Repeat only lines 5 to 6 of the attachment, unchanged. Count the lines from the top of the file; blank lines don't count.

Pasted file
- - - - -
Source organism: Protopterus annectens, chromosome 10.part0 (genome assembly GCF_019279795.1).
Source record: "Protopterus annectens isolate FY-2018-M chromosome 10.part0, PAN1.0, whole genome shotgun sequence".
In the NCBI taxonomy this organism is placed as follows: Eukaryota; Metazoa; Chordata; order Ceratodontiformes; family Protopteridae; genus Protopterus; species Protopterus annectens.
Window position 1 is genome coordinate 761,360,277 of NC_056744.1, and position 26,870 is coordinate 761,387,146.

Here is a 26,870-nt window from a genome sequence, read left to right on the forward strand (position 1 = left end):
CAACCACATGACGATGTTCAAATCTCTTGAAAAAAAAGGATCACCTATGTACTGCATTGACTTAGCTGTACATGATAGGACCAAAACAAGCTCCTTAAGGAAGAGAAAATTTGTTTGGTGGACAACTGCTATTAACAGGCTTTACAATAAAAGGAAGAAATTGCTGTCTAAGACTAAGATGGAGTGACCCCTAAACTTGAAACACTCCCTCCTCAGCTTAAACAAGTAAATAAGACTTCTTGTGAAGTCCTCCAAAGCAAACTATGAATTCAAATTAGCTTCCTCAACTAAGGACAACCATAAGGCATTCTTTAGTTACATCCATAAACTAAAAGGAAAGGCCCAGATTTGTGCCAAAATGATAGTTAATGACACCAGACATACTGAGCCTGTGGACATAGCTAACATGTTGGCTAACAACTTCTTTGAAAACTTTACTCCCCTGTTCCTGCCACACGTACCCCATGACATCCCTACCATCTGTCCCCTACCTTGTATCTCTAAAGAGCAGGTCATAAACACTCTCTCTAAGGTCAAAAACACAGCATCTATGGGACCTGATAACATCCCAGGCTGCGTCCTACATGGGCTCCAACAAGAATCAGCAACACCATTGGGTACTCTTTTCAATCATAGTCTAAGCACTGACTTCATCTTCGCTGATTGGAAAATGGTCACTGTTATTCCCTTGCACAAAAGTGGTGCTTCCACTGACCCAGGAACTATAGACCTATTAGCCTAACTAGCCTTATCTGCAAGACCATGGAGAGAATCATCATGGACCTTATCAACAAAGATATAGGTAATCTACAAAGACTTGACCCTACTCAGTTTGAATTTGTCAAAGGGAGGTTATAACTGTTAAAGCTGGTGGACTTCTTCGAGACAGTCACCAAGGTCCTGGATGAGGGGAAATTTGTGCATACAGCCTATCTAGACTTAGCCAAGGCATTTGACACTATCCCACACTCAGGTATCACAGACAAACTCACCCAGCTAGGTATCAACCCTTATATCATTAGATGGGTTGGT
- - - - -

Here is a 26,870-nt window from a genome sequence, read left to right on the forward strand (position 1 = left end):
CAACCACATGACGATGTTCAAATCTCTTGAAAAAAAAGGATCACCTATGTACTGCATTGACTTAGCTGTACATGATAGGACCAAAACAAGCTCCTTAAGGAAGAGAAAATTTGTTTGGTGGACAACTGCTATTAACAGGCTTTACAATAAAAGGAAGAAATTGCTGTCTAAGACTAAGATGGAGTGACCCCTAAACTTGAAACACTCCCTCCTCAGCTTAAACAAGTAAATAAGACTTCTTGTGAAGTCCTCCAAAGCAAACTATGAATTCAAATTAGCTTCCTCAACTAAGGACAACCATAAGGCATTCTTTAGTTACATCCATAAACTAAAAGGAAAGGCCCAGATTTGTGCCAAAATGATAGTTAATGACACCAGACATACTGAGCCTGTGGACATAGCTAACATGTTGGCTAACAACTTCTTTGAAAACTTTACTCCCCTGTTCCTGCCACACGTACCCCATGACATCCCTACCATCTGTCCCCTACCTTGTATCTCTAAAGAGCAGGTCATAAACACTCTCTCTAAGGTCAAAAACACAGCATCTATGGGACCTGATAACATCCCAGGCTGCGTCCTACATGGGCTCCAACAAGAATCAGCAACACCATTGGGTACTCTTTTCAATCATAGTCTAAGCACTGACTTCATCTTCGCTGATTGGAAAATGGTCACTGTTATTCCCTTGCACAAAAGTGGTGCTTCCACTGACCCAGGAACTATAGACCTATTAGCCTAACTAGCCTTATCTGCAAGACCATGGAGAGAATCATCATGGACCTTATCAACAAAGATATAGGTAATCTACAAAGACTTGACCCTACTCAGTTTGAATTTGTCAAAGGGAGGTTATAACTGTTAAAGCTGGTGGACTTCTTCGAGACAGTCACCAAGGTCCTGGATGAGGGGAAATTTGTGCATACAGCCTATCTAGACTTAGCCAAGGCATTTGACACTATCCCACACTCAGGTATCACAGACAAACTCACCCAGCTAGGTATCAACCCTTATATCATTAGATGGGTTGGT